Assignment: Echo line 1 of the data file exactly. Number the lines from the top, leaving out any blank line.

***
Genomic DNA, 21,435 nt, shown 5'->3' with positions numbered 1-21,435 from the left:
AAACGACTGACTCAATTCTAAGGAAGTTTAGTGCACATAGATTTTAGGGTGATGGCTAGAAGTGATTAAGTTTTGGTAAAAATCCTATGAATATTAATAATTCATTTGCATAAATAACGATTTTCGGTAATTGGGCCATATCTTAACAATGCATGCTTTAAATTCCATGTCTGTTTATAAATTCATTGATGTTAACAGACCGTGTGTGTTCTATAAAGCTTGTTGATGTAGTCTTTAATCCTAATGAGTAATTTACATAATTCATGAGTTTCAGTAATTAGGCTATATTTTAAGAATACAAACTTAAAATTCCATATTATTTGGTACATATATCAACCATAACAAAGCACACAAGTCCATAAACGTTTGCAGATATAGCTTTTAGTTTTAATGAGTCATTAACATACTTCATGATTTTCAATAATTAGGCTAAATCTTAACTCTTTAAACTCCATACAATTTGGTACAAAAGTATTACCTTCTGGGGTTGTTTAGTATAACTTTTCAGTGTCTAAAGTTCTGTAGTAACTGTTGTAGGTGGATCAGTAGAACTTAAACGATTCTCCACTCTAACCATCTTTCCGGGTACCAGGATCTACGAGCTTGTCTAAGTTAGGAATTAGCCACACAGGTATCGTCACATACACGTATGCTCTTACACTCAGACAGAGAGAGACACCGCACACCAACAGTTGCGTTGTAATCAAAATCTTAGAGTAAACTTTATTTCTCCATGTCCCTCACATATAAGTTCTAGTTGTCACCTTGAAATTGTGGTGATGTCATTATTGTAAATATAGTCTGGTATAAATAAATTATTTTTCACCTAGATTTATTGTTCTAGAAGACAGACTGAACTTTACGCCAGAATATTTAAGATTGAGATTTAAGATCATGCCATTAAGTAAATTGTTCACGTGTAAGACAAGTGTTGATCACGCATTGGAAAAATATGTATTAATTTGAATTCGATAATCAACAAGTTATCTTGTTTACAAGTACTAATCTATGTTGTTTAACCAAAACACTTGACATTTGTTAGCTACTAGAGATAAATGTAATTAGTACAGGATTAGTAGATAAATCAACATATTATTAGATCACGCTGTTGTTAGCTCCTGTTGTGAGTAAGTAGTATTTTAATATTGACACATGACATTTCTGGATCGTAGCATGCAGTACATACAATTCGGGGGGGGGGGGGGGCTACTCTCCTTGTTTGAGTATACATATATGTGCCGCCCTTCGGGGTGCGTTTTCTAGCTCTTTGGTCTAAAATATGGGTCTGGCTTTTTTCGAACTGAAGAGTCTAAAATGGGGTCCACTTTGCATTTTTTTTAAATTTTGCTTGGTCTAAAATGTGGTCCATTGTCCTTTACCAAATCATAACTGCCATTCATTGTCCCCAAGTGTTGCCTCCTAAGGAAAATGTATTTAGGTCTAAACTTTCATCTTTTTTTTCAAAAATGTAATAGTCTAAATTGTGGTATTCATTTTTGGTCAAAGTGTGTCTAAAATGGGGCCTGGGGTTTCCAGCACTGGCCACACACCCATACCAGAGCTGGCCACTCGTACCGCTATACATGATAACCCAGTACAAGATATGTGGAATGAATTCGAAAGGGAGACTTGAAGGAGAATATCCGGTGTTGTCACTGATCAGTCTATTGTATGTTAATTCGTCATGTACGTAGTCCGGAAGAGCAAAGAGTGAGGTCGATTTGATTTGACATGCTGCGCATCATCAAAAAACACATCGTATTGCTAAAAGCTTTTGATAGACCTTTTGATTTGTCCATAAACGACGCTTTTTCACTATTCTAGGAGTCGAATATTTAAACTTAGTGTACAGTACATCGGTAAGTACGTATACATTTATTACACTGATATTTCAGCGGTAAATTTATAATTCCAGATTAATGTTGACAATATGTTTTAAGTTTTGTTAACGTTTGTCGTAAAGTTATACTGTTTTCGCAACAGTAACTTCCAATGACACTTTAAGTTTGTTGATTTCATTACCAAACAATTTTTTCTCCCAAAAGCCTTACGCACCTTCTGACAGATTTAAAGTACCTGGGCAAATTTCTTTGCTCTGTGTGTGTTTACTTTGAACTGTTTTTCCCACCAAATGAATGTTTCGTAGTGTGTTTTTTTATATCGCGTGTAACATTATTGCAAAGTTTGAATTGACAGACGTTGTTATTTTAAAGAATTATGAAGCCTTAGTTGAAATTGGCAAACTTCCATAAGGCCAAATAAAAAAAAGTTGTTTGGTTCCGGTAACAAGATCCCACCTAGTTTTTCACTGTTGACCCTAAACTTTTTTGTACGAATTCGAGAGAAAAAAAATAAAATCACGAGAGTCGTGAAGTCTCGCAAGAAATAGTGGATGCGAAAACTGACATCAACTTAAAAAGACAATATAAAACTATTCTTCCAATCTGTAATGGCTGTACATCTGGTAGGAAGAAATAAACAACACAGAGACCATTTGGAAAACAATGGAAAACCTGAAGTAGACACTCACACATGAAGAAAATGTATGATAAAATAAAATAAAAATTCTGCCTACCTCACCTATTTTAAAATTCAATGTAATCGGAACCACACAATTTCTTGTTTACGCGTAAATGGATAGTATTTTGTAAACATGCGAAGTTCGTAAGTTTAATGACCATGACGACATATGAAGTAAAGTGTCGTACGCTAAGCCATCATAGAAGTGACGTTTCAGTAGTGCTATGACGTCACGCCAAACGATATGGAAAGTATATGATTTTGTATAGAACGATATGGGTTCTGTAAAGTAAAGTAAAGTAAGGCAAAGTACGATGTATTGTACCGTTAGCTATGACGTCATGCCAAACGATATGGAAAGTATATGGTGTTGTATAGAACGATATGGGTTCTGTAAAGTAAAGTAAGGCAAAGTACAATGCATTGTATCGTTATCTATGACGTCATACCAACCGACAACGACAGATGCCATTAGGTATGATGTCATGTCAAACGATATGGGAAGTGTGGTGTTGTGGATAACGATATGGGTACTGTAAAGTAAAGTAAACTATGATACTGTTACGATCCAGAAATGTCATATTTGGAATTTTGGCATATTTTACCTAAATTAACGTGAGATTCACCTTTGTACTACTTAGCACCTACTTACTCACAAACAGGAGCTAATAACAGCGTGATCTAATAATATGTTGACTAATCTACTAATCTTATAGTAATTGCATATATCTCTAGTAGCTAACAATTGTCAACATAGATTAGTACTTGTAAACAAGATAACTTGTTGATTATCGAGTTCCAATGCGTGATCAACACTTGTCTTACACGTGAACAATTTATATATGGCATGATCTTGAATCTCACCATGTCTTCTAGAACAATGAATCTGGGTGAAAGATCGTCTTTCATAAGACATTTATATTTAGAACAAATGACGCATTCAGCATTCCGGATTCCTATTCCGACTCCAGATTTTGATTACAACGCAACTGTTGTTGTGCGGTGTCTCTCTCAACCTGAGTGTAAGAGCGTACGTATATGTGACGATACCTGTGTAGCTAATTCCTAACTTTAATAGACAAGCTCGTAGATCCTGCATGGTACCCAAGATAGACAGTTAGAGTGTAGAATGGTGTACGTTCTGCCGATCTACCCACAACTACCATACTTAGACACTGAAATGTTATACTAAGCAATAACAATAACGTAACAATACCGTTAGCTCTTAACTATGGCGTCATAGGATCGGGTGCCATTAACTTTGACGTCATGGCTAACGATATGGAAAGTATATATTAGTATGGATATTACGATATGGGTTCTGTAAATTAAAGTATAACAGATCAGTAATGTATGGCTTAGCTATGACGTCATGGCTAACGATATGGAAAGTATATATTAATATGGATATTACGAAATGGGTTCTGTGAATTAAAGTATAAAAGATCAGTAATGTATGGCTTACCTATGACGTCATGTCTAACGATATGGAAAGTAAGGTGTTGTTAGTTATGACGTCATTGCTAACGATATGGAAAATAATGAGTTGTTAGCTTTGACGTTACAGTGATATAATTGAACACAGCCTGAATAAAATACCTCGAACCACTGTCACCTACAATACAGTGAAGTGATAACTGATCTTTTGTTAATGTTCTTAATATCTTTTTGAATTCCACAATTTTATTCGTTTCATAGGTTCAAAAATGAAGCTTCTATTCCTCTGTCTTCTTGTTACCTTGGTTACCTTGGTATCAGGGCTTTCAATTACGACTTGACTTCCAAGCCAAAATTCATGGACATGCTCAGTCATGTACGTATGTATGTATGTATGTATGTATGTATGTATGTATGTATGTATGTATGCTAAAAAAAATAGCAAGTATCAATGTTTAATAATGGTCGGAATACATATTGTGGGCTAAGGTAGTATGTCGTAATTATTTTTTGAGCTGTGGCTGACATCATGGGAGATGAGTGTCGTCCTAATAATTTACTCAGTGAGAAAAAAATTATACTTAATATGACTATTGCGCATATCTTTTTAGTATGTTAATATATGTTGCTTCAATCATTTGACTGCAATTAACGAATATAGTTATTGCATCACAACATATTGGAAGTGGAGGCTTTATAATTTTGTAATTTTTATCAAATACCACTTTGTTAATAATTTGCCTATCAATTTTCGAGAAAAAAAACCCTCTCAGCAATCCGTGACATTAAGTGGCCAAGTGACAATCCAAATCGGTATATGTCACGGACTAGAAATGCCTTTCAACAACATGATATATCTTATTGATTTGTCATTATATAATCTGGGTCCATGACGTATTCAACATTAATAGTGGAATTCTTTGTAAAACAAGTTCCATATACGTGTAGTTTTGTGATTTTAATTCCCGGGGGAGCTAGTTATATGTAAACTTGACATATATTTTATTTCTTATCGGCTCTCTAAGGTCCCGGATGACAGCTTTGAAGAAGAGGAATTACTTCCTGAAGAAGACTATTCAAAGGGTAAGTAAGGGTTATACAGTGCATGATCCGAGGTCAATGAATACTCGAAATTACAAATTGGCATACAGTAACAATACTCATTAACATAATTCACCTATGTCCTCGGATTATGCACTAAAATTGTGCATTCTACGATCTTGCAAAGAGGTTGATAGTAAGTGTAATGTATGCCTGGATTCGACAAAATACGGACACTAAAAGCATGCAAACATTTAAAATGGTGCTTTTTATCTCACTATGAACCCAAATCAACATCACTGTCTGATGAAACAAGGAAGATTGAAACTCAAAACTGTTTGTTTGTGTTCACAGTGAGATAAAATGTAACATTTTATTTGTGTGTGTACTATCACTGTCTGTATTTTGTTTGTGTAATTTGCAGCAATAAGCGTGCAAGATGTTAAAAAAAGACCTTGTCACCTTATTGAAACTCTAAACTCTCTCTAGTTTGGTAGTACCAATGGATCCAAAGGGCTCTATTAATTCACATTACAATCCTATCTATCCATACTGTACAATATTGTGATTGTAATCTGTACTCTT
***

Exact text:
Genomic DNA, 21,435 nt, shown 5'->3' with positions numbered 1-21,435 from the left: